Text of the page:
The collapse of France during World War II was as abrupt as it was unforeseen. A major work of art that reflected the provocative history of France during the German occupation and the lives of the French captives was that of Irene Nemirovsky’s Suite Française, a book she wrote in 1941. Her portrayal of the women may have been diverse, but it didn’t do justice to the real French women who were left behind to not only serve their families as the men of the household left to serve the country, but also to the ones who didn’t have much of a choice but to join the Resistance in order to fight for their very rights against the tyrant.
Irene Nemirovsky was born in Kiev in 1903 to a wealthy family, and like most prominent Russian-Jewish families,…show more content… Some of the roles that these women illustrated in the book were roles that women in reality played; roles that they didn’t necessarily choose, but rather was forced upon them by the French society and the circumstances that the war has brought upon them. One of the women that Kline wrote about was Danielle Casanova, which she described as “a fiery orator of the Resistance movement… a Corsican woman who organized the wives of the prisoners-of-war and led them in a demonstration, two thousand strong, on the quai of a Paris Metro early in 1941” (13).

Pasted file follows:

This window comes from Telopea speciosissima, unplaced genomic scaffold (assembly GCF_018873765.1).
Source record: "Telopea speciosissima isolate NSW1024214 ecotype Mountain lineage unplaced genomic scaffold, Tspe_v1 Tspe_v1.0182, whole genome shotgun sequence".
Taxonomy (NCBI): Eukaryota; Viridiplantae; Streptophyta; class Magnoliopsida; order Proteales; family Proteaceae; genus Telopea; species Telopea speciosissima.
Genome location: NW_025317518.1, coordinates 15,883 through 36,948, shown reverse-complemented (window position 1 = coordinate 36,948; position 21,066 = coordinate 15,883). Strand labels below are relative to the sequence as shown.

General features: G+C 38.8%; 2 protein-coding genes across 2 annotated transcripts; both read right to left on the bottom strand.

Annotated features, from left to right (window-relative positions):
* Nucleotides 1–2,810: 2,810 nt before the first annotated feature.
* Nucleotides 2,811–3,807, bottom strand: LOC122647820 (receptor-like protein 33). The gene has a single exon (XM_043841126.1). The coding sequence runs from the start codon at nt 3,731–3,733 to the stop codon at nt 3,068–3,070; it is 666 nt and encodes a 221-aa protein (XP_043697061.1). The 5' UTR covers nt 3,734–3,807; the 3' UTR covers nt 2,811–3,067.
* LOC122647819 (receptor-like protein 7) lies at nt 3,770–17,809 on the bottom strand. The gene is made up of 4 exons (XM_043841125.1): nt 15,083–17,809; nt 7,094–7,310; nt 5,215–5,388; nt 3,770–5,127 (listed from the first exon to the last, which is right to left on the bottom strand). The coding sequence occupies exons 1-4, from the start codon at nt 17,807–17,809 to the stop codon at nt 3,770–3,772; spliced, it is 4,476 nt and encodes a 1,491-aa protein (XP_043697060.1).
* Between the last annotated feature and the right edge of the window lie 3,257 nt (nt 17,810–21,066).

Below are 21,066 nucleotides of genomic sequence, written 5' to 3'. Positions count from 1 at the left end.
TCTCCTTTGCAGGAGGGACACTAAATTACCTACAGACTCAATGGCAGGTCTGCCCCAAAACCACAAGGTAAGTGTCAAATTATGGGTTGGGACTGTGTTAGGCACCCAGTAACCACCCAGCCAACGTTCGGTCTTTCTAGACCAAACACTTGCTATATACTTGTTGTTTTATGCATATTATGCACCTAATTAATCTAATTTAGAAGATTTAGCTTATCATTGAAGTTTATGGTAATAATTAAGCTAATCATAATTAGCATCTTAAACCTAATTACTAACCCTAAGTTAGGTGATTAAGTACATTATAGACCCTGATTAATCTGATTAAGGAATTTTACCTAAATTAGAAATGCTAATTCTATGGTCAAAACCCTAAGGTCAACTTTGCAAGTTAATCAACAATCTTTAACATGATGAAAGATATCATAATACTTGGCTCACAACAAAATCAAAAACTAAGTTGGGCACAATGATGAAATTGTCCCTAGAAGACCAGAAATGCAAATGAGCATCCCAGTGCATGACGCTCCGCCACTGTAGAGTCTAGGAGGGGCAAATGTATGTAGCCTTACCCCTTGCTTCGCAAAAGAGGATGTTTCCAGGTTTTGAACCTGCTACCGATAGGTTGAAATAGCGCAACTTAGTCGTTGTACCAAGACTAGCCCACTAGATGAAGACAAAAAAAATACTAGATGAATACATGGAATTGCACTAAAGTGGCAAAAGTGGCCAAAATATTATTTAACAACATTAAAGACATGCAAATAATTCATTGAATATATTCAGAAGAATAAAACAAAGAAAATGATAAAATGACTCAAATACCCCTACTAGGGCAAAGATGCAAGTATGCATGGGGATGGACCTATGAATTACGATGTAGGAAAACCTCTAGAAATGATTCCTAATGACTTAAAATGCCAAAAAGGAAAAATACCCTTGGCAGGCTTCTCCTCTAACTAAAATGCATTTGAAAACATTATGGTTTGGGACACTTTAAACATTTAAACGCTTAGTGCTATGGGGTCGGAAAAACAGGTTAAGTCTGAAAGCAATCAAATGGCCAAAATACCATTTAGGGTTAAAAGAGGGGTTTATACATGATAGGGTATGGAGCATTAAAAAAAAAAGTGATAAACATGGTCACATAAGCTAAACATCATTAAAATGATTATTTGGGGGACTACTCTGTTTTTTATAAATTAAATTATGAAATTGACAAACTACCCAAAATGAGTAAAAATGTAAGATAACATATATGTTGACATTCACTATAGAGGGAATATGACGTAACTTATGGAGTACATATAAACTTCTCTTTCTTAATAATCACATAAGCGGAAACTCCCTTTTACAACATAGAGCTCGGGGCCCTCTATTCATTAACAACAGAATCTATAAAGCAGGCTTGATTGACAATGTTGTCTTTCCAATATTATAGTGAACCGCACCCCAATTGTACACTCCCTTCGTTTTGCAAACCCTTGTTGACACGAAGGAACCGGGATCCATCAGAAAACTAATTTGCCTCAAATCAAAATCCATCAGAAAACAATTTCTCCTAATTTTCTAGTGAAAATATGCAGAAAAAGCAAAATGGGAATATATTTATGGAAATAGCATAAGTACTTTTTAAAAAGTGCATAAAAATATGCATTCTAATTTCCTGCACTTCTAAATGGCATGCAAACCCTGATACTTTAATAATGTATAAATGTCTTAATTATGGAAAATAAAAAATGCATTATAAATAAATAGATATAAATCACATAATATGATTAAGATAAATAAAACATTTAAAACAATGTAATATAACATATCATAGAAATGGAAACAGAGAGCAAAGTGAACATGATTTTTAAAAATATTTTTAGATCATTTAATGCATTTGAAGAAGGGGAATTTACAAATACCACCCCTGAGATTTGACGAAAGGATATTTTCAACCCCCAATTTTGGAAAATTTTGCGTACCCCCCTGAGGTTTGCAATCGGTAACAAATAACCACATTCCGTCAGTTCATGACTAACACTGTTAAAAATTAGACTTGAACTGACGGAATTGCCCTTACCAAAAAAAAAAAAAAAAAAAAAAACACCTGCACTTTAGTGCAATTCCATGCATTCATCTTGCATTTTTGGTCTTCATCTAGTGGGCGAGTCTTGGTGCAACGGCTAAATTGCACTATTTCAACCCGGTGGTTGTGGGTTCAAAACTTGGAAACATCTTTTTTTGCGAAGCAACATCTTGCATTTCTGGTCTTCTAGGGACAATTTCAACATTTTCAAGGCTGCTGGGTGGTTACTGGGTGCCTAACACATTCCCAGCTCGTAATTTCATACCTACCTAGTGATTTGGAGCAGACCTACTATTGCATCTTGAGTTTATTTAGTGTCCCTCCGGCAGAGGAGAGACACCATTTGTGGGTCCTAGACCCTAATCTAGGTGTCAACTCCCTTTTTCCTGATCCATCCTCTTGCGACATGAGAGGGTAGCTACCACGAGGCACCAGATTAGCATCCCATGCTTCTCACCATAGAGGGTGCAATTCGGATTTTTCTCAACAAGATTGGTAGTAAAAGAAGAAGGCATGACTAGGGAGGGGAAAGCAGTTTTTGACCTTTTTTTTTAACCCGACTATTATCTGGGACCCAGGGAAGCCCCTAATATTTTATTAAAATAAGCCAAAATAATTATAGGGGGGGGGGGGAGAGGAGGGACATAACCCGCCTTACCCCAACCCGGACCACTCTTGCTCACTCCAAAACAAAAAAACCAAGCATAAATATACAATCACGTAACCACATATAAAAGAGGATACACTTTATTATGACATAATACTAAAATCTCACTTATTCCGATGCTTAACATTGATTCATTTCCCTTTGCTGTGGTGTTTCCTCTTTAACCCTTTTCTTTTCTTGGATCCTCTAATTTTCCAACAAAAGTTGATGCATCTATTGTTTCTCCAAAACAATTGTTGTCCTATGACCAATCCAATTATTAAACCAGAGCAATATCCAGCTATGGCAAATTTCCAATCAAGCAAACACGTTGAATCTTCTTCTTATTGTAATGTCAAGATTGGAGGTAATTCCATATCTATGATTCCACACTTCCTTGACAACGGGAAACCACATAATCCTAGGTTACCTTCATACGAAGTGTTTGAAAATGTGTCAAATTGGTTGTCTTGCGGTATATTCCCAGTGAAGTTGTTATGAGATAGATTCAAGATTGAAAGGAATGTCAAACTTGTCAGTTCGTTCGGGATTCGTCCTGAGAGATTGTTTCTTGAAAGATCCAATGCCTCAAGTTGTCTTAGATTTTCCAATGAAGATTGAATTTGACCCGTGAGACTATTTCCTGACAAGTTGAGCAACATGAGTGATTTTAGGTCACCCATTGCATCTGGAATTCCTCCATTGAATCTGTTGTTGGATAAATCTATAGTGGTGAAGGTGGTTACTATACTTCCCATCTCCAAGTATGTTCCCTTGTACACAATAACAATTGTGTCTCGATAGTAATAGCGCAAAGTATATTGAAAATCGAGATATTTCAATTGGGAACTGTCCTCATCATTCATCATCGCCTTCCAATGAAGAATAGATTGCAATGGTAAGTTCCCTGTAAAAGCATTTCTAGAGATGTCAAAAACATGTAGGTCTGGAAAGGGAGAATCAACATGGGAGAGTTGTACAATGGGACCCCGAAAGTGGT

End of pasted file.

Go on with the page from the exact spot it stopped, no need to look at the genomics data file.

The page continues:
In seeing drive, it would be deceptive to classify only in terms of women’s identification with the then current political configurations. Whether it was political, philosophical, or religious, ideology was imperative. However, for some, it was a matter of the daily degradation of the Occupation, or an initial act of collaboration that led to deeper involvement, as Casanova later on explained:
…each one of us was moved to pursue the task which was assigned to her by her circumstances… Under these conditions, the militant Catholic, the militant Communist, those who did not belong to any movement, but who had been aroused or who simply had reflected, all these women became involved and sometimes met each other. (Kline